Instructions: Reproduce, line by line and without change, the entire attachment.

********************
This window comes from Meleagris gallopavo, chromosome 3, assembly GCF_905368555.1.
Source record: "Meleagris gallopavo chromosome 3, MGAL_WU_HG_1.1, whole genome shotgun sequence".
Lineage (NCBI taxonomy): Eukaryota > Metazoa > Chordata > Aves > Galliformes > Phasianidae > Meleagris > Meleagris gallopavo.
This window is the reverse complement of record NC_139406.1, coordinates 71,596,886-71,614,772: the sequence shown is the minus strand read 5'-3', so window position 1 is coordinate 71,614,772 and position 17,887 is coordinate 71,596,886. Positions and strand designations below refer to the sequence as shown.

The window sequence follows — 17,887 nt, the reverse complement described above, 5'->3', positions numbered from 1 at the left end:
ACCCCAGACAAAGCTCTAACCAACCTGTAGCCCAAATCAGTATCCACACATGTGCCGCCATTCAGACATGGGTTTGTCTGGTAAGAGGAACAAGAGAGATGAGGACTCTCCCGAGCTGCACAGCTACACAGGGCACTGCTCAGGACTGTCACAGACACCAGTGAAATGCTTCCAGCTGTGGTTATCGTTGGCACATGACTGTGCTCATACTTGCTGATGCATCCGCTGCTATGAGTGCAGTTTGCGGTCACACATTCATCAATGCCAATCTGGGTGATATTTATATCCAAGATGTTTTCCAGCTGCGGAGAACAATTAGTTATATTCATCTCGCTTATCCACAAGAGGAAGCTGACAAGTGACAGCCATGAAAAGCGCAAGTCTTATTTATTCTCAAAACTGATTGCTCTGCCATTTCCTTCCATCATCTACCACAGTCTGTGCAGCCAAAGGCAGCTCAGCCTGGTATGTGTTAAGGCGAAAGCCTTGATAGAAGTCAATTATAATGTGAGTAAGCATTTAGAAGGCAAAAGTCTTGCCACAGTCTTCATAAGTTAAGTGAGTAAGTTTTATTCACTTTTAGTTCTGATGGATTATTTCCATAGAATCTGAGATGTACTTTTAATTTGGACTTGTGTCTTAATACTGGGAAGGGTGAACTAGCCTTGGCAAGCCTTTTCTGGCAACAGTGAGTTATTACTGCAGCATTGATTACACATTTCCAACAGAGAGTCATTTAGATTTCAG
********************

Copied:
This window comes from Meleagris gallopavo, chromosome 3, assembly GCF_905368555.1.
Source record: "Meleagris gallopavo chromosome 3, MGAL_WU_HG_1.1, whole genome shotgun sequence".
Lineage (NCBI taxonomy): Eukaryota > Metazoa > Chordata > Aves > Galliformes > Phasianidae > Meleagris > Meleagris gallopavo.
This window is the reverse complement of record NC_139406.1, coordinates 71,596,886-71,614,772: the sequence shown is the minus strand read 5'-3', so window position 1 is coordinate 71,614,772 and position 17,887 is coordinate 71,596,886. Positions and strand designations below refer to the sequence as shown.

The window sequence follows — 17,887 nt, the reverse complement described above, 5'->3', positions numbered from 1 at the left end:
ACCCCAGACAAAGCTCTAACCAACCTGTAGCCCAAATCAGTATCCACACATGTGCCGCCATTCAGACATGGGTTTGTCTGGTAAGAGGAACAAGAGAGATGAGGACTCTCCCGAGCTGCACAGCTACACAGGGCACTGCTCAGGACTGTCACAGACACCAGTGAAATGCTTCCAGCTGTGGTTATCGTTGGCACATGACTGTGCTCATACTTGCTGATGCATCCGCTGCTATGAGTGCAGTTTGCGGTCACACATTCATCAATGCCAATCTGGGTGATATTTATATCCAAGATGTTTTCCAGCTGCGGAGAACAATTAGTTATATTCATCTCGCTTATCCACAAGAGGAAGCTGACAAGTGACAGCCATGAAAAGCGCAAGTCTTATTTATTCTCAAAACTGATTGCTCTGCCATTTCCTTCCATCATCTACCACAGTCTGTGCAGCCAAAGGCAGCTCAGCCTGGTATGTGTTAAGGCGAAAGCCTTGATAGAAGTCAATTATAATGTGAGTAAGCATTTAGAAGGCAAAAGTCTTGCCACAGTCTTCATAAGTTAAGTGAGTAAGTTTTATTCACTTTTAGTTCTGATGGATTATTTCCATAGAATCTGAGATGTACTTTTAATTTGGACTTGTGTCTTAATACTGGGAAGGGTGAACTAGCCTTGGCAAGCCTTTTCTGGCAACAGTGAGTTATTACTGCAGCATTGATTACACATTTCCAACAGAGAGTCATTTAGATTTCAG